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The Lost Book of the Grail: A Novel by…
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The Lost Book of the Grail: A Novel

by Charlie Lovett

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2521367,361 (3.81)23
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» See also 23 mentions

Showing 1-5 of 13 (next | show all)
Fictional medieval saint and cathedral with secrets - plausible and enjoyable novel - even if I didn't understand the coding ciphers. ( )
  siri51 | Jan 7, 2019 |
This was a total romp. No “bad guys” to contend with, and a whole bunch of people who just love books...and King Arthur. ( )
  patriciau | Dec 27, 2018 |
A significantly better work than this author's earlier attempt, A Bookman's Tale. He has resisted the temptation to insert distracting elements of melodrama. There are no murders to be solved, no skulking villains to be battled. Just a solid, well-told mystery involving history and books involving the possible discovery of the Grail's location.

Threaded throughout is an ongoing consideration of weighty subjects, such as the nature of religious faith, and role of digital files in the library. I found this latter material especially interesting, not only for being rarely explored in this genre of fiction, but also because it has executed very well and even-handedly.
( )
  dono421846 | Dec 24, 2018 |
This book is like a cozy mystery version of a Dan Brown novel. There's no danger or wild conspiracy theories, but there is the grail & a lot of musty old books, libraries & churches. Many of the characters are quite charming, as well as the setting of a small English village. It was a little slow sometimes & there were some odd points in the narration, such as the narrator's inability to stick with one regional accent for the American character ( )
  redwritinghood38 | Nov 6, 2018 |
Arthur Prescott's tidy world of medieval manuscripts and a persistent search for the Holy Grail in the environs of Barchester Cathedral are upset by the arrival of American Bethany Davis, charged by a millionaire with digitizing the manuscripts to make them more widely available. Conflict inevitably ensues, as does romance and mystery. The story includes flashbacks in the history of the cathedral and the abbey of St. Ewolda connected to Barchester. -- The author makes clever use of the town/cathedral/area originally created by Anthony Trollope, although there is very little of Trollope's novels in this one (a few place names and suggestive surnames among Prescott's students -- and a passing reference to Dean Arabin of the cathedral). Much about booklore and the debate over what a library is and should be doing. Very enjoyable. ( )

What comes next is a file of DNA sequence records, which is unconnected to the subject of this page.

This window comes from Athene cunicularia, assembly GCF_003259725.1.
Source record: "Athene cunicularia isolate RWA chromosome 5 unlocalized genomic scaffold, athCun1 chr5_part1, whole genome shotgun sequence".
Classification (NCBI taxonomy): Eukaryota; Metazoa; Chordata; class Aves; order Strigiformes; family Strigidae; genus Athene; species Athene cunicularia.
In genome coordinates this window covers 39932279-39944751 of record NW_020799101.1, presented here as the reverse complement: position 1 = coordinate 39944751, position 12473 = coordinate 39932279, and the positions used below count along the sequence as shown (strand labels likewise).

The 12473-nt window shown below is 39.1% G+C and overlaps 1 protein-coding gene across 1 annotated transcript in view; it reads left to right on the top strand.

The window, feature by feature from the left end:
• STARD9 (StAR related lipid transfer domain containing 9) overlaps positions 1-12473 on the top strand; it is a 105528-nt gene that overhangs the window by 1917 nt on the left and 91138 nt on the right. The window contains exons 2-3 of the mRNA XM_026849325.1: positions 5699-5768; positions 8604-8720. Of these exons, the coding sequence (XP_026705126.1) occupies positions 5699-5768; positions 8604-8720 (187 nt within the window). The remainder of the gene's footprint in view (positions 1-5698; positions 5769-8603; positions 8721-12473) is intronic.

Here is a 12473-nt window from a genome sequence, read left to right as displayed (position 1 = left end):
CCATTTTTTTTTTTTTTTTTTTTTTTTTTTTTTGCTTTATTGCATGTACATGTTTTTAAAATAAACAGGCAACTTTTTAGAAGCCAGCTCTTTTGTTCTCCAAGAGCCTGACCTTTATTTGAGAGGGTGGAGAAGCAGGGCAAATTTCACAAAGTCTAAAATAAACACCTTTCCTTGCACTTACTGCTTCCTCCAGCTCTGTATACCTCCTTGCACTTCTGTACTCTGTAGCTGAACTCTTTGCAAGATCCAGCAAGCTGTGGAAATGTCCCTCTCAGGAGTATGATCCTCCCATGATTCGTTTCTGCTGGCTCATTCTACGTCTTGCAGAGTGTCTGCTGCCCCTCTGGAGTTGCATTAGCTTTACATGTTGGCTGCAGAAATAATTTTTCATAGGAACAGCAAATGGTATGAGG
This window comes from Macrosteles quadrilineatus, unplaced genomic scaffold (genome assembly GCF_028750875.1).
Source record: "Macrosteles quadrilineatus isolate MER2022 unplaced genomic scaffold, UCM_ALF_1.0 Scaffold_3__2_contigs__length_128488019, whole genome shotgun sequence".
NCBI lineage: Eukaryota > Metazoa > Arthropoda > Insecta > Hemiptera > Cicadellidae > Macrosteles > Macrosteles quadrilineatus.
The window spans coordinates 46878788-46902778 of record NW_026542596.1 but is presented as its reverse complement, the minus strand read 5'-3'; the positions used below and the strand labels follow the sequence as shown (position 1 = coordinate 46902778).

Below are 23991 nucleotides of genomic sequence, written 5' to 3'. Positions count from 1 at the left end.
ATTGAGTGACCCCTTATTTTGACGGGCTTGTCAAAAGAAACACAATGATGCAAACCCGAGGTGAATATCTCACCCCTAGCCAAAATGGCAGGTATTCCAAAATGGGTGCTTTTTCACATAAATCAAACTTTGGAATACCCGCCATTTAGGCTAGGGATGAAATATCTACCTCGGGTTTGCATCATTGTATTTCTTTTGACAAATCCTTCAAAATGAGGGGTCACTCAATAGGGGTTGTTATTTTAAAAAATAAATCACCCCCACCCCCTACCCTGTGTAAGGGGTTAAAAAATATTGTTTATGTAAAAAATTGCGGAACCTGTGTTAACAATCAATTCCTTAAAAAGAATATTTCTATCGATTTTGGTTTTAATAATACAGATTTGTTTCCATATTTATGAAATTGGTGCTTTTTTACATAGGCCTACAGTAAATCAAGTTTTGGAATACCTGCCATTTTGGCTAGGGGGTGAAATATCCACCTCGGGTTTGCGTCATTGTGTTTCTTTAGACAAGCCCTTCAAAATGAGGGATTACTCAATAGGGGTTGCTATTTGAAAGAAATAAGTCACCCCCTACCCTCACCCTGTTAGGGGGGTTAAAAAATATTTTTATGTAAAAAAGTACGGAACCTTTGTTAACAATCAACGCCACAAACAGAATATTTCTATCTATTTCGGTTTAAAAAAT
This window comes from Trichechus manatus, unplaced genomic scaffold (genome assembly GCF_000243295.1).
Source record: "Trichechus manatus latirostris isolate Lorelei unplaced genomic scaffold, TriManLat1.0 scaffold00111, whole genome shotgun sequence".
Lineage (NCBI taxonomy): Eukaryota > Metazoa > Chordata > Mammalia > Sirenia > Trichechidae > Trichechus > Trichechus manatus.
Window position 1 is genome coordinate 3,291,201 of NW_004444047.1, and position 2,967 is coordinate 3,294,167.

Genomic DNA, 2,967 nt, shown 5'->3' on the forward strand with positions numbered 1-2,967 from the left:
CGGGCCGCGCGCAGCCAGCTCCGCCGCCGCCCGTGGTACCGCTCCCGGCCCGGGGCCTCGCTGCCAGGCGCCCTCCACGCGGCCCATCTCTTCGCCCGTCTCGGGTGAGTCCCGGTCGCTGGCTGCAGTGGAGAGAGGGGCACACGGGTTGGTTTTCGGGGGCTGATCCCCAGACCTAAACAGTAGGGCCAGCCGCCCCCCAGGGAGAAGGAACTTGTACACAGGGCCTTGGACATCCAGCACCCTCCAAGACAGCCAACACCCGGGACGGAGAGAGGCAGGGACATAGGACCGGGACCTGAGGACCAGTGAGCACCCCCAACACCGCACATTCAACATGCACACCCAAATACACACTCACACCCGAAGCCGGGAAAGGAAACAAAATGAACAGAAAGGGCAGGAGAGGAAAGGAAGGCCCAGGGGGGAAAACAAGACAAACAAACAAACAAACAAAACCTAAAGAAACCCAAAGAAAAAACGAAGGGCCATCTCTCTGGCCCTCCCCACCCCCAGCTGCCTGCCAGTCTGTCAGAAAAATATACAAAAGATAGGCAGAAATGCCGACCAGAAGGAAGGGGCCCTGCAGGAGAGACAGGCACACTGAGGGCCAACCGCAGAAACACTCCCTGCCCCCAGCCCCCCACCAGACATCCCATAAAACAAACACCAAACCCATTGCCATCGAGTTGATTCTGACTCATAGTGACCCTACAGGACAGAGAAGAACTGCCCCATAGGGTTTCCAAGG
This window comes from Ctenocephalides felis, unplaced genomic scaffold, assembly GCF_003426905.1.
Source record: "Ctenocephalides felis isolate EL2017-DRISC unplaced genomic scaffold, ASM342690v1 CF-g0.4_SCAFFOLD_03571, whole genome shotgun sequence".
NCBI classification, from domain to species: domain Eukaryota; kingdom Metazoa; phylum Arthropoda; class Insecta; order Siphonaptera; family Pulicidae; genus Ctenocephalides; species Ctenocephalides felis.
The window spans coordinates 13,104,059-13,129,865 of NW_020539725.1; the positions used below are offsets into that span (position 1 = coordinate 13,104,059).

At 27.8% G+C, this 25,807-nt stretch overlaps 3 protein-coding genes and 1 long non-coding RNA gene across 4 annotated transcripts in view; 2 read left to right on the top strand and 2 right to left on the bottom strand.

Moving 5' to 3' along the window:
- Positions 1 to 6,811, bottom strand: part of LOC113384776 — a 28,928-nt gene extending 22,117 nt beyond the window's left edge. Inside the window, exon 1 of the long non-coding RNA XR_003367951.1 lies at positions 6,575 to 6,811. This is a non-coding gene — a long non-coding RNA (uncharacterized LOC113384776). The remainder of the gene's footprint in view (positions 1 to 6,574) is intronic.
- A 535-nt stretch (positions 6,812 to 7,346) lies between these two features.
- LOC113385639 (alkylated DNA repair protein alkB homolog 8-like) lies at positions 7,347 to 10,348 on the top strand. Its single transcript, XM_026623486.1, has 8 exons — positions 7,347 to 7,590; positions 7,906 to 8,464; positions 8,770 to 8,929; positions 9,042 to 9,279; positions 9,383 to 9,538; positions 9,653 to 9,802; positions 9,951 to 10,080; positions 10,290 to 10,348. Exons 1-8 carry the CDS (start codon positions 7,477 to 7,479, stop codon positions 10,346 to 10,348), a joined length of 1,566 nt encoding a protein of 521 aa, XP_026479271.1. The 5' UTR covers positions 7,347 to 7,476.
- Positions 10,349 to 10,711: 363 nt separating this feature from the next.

David_of_PA | Jul 14, 2018 |
Showing 1-5 of 13 (next | show all)
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Epigraph
No age lives entirely alone; every civilization is formed not merely by its own achievements but by what it has inherited from the past. If these things are destroyed, we have lost a part of our past, and we shall be the poorer for it. - Major Ronald Balfour
To me Barset has been a real county, and its city a real city, and the spires and towers have been before my eyes, and the voices of the people are known to my ears, and the pavement of the city ways are familiar to my footsteps. - Anthony Trollope
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Barchester was not equipped with air-raid sirens, being both beyond the range of German bombers and of no strategic value -- but bomber squadrons could become lost on nights when fog unexpectedly blanketed the south of England, and while the emergence of a cathedral spire from that fog might confirm to the navigator that he was too far off course to return home safely, to the bombardier it would recall the words of the commanding officer: "Some target is better than no target."
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"From the New York Times bestselling author of The Bookman's Tale comes a new novel about an obsessive bibliophile's quest through time to discover a missing manuscript, the unknown history of an English Cathedral, and the secret of the Holy Grail. Arthur Prescott is happiest when surrounded by the ancient books and manuscripts of the Barchester Cathedral library. Increasingly, he feels like a fish out of water among the concrete buildings of the University of Barchester, where he works as an English professor. His one respite is his time spent nestled in the library, nurturing his secret obsession with the Holy Grail and researching his perennially unfinished guidebook to the medieval cathedral. But when a beautiful young American named Bethany Davis arrives in Barchester charged with the task of digitizing the library's manuscripts, Arthur's tranquility is broken. Appalled by the threat modern technology poses to the library he loves, he sets out to thwart Bethany, only to find in her a kindred spirit with a similar love for knowledge and books--and a fellow Grail fanatic. Bethany soon joins Arthur in a quest to find the lost Book of Ewolda, the ancient manuscript telling the story of the cathedral's founder. And when the future of the cathedral itself is threatened, Arthur and Bethany's search takes on grave importance, leading the pair to discover secrets about the cathedral, about the Grail, and about themselves"--… (more)

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